Surveying and Mapping Technicians
Approximately 53,030 surveying and mapping technicians are employed in the United States. About 60 percent of technicians find work with engineering or architectural service firms. The federal government also employs technicians to work for the U.S. Geological Survey, the Bureau of Land Management, the National Oceanic and Atmospheric Administration, the National Geospatial-Intelligence Agency, and the Forest Service. State and local governments also hire surveying and mapping technicians to work for highway departments and urban planning agencies. Construction firms and oil, gas, and mining companies also hire technicians.
Those entering surveying straight from high school may first work as an apprentice. Through on-the-job training and some classroom work, apprentices build up their skills and knowledge of the trade to eventually become surveying and mapping technicians.
If you plan to attend a technical institute or four-year college, check out your school's career services office for help in arranging examinations or interviews. Employers of surveying technicians often send recruiters to schools before graduation and arrange to employ promising graduates. Some community or technical colleges have work-study programs that provide cooperative part-time or summer work for pay. Employers involved with these programs often hire students full time after graduation.
Many cities have employment agencies that specialize in placing technical workers in positions in surveying, mapping, construction, mining, and related fields. Find these services through an online search as well as through local newspaper postings.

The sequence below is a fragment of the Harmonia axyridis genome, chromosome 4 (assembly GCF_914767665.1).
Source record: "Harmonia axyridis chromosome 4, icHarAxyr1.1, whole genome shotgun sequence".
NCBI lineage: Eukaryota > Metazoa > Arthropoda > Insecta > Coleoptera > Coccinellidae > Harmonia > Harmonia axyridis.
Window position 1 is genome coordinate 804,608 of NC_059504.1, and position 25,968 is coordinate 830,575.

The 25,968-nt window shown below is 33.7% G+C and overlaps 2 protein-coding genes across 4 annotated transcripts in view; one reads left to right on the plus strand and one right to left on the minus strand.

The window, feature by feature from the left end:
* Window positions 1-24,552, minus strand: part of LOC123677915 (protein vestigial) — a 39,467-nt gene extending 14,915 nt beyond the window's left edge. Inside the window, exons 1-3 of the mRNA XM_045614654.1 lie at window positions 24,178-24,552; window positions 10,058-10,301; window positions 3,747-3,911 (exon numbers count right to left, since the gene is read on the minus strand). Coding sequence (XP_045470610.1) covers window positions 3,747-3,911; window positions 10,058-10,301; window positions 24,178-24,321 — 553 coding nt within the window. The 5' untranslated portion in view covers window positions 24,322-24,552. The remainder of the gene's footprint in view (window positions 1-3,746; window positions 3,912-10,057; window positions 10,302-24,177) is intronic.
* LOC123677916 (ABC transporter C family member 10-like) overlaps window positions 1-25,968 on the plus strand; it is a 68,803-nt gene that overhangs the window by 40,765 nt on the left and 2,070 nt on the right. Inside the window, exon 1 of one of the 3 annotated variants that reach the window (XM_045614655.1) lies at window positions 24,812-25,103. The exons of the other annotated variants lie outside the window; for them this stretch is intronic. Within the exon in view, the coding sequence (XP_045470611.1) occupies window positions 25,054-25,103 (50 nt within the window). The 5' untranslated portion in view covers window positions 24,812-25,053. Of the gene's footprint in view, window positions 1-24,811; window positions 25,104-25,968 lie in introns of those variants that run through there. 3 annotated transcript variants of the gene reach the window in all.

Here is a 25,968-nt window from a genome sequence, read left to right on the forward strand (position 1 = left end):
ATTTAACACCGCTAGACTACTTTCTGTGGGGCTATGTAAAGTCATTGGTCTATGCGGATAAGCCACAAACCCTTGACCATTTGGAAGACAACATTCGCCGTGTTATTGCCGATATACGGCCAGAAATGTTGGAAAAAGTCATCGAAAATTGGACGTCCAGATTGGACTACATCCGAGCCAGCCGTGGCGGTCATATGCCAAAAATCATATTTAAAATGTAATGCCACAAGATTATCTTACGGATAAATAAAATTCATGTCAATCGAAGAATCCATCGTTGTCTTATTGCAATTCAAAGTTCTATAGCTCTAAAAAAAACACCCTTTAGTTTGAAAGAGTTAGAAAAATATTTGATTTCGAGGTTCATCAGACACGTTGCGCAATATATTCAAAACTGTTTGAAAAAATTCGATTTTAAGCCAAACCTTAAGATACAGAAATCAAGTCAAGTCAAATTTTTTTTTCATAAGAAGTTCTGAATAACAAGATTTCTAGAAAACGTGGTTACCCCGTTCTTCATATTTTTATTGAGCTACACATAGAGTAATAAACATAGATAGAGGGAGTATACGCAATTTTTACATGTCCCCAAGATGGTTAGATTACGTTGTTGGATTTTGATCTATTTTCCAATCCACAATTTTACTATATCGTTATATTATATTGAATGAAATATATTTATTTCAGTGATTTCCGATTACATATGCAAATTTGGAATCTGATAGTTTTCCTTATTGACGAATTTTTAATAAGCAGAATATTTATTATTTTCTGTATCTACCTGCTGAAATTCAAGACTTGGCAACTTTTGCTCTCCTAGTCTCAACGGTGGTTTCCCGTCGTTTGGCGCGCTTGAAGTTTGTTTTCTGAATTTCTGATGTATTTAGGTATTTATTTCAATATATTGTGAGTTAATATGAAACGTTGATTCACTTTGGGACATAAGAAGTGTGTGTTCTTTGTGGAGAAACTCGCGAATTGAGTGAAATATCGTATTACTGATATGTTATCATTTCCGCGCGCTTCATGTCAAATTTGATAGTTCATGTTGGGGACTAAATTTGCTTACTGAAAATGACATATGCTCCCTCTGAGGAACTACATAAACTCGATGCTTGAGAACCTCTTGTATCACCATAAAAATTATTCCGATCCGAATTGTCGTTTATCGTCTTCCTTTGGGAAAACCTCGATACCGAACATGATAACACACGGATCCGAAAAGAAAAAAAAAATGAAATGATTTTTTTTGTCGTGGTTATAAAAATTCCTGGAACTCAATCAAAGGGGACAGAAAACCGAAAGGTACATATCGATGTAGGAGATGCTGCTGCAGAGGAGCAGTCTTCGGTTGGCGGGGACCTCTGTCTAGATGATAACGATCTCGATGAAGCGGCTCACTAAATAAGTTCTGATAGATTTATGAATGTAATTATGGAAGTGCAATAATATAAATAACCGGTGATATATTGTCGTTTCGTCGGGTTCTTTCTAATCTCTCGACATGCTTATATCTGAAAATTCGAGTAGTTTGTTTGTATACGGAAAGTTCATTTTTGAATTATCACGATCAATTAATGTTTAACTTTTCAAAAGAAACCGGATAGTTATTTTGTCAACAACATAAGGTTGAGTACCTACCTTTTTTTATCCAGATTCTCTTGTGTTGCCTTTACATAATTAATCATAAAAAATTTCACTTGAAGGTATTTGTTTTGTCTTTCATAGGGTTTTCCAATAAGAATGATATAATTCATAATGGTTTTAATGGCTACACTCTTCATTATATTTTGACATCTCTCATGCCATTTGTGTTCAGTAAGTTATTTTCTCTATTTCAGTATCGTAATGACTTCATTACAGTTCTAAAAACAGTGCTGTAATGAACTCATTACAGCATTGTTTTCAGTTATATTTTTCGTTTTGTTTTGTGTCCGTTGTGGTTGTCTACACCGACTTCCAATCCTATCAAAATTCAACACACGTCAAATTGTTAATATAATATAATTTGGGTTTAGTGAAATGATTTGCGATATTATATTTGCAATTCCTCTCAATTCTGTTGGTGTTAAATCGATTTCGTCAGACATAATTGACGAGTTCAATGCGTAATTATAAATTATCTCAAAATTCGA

Possibilities for advancement are linked to levels of formal education and experience. As technicians gain experience and technical knowledge, they can advance to positions of greater responsibility and eventually work as chief surveyor. To advance into this position, technicians will most likely need a two- or four-year degree in surveying and many years of experience. Licensing requirements for surveyors vary by state, requiring varying amounts of experience, schooling, and examinations.
Regardless of the level of advancement, all surveying and mapping technicians must continue studying to keep up with the technological developments in their field. Technological advances in computers, lasers, and microcomputers will continue to change job requirements. Studying to keep up with changes combined with progressive experience gained on the job will increase the technician's opportunity for advancement.
Tips for Entry
Learn more about what surveyors do by reading interviews with surveyors and finding other helpful resources at https://beasurveyor.com.
Join professional associations such as the National Society of Professional Surveyors to access training and networking opportunities, industry publications, and employment opportunities.
Participate in internships or part-time jobs that are arranged by your college’s career services office.